(395a) Techno-Economic Analysis and Life-Cycle Assessment for Gas Phase Catalytic Oxidation of Lignin to Produce Phenolic Compounds

Authors: 
Tan, E. C. D., National Renewable Energy Laboratory
Yung, M. M., National Renewable Energy Laboratory
Mukarakate, C., National Renewable Energy Laboratory
Nimlos, M., National Renewable Energy Laboratory
Griffin, M. B., National Renewable Energy Laboratory
Kim, S., National Renewable Energy Laboratory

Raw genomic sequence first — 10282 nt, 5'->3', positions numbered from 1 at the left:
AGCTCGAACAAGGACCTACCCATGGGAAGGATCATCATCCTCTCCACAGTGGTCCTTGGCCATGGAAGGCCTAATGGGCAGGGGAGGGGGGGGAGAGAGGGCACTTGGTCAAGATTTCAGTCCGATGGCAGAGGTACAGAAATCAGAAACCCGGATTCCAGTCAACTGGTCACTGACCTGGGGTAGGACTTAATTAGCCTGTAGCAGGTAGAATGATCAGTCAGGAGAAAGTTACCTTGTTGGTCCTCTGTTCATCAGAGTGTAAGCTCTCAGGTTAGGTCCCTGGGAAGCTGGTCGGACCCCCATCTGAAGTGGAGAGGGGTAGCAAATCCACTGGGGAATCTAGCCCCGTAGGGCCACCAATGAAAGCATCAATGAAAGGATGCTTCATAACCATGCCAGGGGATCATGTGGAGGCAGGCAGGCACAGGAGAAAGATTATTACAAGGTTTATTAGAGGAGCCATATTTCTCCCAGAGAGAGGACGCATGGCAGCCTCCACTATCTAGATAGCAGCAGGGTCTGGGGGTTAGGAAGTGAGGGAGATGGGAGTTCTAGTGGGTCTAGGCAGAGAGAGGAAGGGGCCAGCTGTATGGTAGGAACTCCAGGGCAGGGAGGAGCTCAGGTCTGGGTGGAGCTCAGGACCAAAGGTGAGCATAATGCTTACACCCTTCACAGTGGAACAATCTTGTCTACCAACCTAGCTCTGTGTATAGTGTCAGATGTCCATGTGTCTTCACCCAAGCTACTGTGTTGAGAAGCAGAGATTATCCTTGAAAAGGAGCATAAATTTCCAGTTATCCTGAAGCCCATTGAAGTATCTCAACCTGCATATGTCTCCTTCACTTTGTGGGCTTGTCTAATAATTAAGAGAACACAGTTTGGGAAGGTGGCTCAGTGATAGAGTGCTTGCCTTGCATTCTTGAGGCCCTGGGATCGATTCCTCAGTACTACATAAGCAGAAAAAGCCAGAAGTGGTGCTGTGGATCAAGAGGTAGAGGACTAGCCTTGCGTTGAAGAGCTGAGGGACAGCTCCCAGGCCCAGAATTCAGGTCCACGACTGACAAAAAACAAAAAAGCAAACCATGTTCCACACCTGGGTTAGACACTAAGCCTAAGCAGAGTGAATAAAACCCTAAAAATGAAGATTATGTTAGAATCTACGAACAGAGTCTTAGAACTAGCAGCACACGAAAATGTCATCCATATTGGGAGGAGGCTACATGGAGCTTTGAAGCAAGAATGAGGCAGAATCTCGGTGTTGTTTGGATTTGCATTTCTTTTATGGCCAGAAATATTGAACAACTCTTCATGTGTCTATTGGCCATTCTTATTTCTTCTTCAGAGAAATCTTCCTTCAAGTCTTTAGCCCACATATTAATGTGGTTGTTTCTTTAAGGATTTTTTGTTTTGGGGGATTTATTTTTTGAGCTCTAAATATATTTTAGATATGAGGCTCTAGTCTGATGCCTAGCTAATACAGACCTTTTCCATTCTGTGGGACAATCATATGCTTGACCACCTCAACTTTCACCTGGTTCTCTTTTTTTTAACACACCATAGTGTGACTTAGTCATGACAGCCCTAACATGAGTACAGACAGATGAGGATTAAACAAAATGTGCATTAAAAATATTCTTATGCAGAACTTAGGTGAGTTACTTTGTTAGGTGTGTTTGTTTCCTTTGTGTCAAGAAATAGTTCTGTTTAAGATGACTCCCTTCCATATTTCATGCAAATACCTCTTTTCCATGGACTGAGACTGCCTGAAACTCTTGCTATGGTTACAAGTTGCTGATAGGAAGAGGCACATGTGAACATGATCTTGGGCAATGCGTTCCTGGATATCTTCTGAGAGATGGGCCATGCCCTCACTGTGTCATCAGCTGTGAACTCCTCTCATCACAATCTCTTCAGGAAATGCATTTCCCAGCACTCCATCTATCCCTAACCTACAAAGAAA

Displacing fossil fuels with biofuels is an effective way to sustainably mitigate greenhouse gas (GHG) emissions and natural resource consumption. As DOE’s only national laboratory solely dedicated to researching and developing clean energy and energy efficiency technologies, NREL has been developing conceptual biomass-to-fuels conversion processes. To improve the economic feasibility of biofuels production from lignocellulosic biomass, NREL’s researchers have been exploring various design options. Our team has developed a vapor phase selective oxidation process that will convert lignin streams from biofuels production into high-value chemicals and thereby improve the economics and GHG emissions of biofuels plants. This approach is directed towards valorizing lignin, which is often treated as waste or burnt for low value process heat. For techno-economic analysis (TEA) and life-cycle assessment (LCA), we have developed and modeled this hybrid process: 1) biochemically converting C5/C6 sugars from biomass to a hydrocarbon blendstock, and 2) thermochemically converting lignin from biomass, via selective partial oxidation of lignin pyrolysis vapor, to phenols. Results from the TEA and LCA for this process will be presented and discussed. The lignin valorization readily improves the biofuel production cost and reduces the life cycle carbon footprint. Even though more electricity is required as lignin is used for coproduct production instead of for heat and power generation, the GHG coproduct credit from phenols is more than enough to compensate for the GHG associated with the additional import electricity use. These analyses show that our process to produce phenol has significant economic and environmental impacts, which will enable biofuel production.

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